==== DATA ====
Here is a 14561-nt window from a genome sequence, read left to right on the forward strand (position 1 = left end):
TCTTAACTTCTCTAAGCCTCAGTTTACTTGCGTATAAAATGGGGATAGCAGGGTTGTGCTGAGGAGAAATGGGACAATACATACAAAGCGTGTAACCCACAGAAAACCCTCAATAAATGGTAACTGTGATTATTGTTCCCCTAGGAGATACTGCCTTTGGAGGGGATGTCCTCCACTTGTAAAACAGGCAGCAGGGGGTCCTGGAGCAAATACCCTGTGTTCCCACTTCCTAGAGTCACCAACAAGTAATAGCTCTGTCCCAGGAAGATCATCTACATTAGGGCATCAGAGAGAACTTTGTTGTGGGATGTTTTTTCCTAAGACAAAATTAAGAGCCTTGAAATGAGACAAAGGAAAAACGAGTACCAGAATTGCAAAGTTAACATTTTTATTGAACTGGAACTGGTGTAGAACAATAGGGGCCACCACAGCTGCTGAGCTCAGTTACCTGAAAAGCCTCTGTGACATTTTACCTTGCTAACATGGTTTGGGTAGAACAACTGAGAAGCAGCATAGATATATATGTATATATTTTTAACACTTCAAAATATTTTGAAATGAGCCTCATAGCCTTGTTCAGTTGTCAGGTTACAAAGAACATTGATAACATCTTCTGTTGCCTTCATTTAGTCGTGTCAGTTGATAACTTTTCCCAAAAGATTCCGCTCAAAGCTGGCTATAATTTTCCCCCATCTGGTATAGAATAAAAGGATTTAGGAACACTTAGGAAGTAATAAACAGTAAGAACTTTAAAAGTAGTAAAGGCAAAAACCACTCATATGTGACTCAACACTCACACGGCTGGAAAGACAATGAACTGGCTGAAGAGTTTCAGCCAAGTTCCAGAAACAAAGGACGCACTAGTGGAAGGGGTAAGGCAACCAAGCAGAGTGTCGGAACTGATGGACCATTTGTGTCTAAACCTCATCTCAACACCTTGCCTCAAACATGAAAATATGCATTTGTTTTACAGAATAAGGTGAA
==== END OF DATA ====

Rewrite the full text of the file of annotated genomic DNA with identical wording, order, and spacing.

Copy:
Here is a 14561-nt window from a genome sequence, read left to right on the forward strand (position 1 = left end):
TCTTAACTTCTCTAAGCCTCAGTTTACTTGCGTATAAAATGGGGATAGCAGGGTTGTGCTGAGGAGAAATGGGACAATACATACAAAGCGTGTAACCCACAGAAAACCCTCAATAAATGGTAACTGTGATTATTGTTCCCCTAGGAGATACTGCCTTTGGAGGGGATGTCCTCCACTTGTAAAACAGGCAGCAGGGGGTCCTGGAGCAAATACCCTGTGTTCCCACTTCCTAGAGTCACCAACAAGTAATAGCTCTGTCCCAGGAAGATCATCTACATTAGGGCATCAGAGAGAACTTTGTTGTGGGATGTTTTTTCCTAAGACAAAATTAAGAGCCTTGAAATGAGACAAAGGAAAAACGAGTACCAGAATTGCAAAGTTAACATTTTTATTGAACTGGAACTGGTGTAGAACAATAGGGGCCACCACAGCTGCTGAGCTCAGTTACCTGAAAAGCCTCTGTGACATTTTACCTTGCTAACATGGTTTGGGTAGAACAACTGAGAAGCAGCATAGATATATATGTATATATTTTTAACACTTCAAAATATTTTGAAATGAGCCTCATAGCCTTGTTCAGTTGTCAGGTTACAAAGAACATTGATAACATCTTCTGTTGCCTTCATTTAGTCGTGTCAGTTGATAACTTTTCCCAAAAGATTCCGCTCAAAGCTGGCTATAATTTTCCCCCATCTGGTATAGAATAAAAGGATTTAGGAACACTTAGGAAGTAATAAACAGTAAGAACTTTAAAAGTAGTAAAGGCAAAAACCACTCATATGTGACTCAACACTCACACGGCTGGAAAGACAATGAACTGGCTGAAGAGTTTCAGCCAAGTTCCAGAAACAAAGGACGCACTAGTGGAAGGGGTAAGGCAACCAAGCAGAGTGTCGGAACTGATGGACCATTTGTGTCTAAACCTCATCTCAACACCTTGCCTCAAACATGAAAATATGCATTTGTTTTACAGAATAAGGTGAA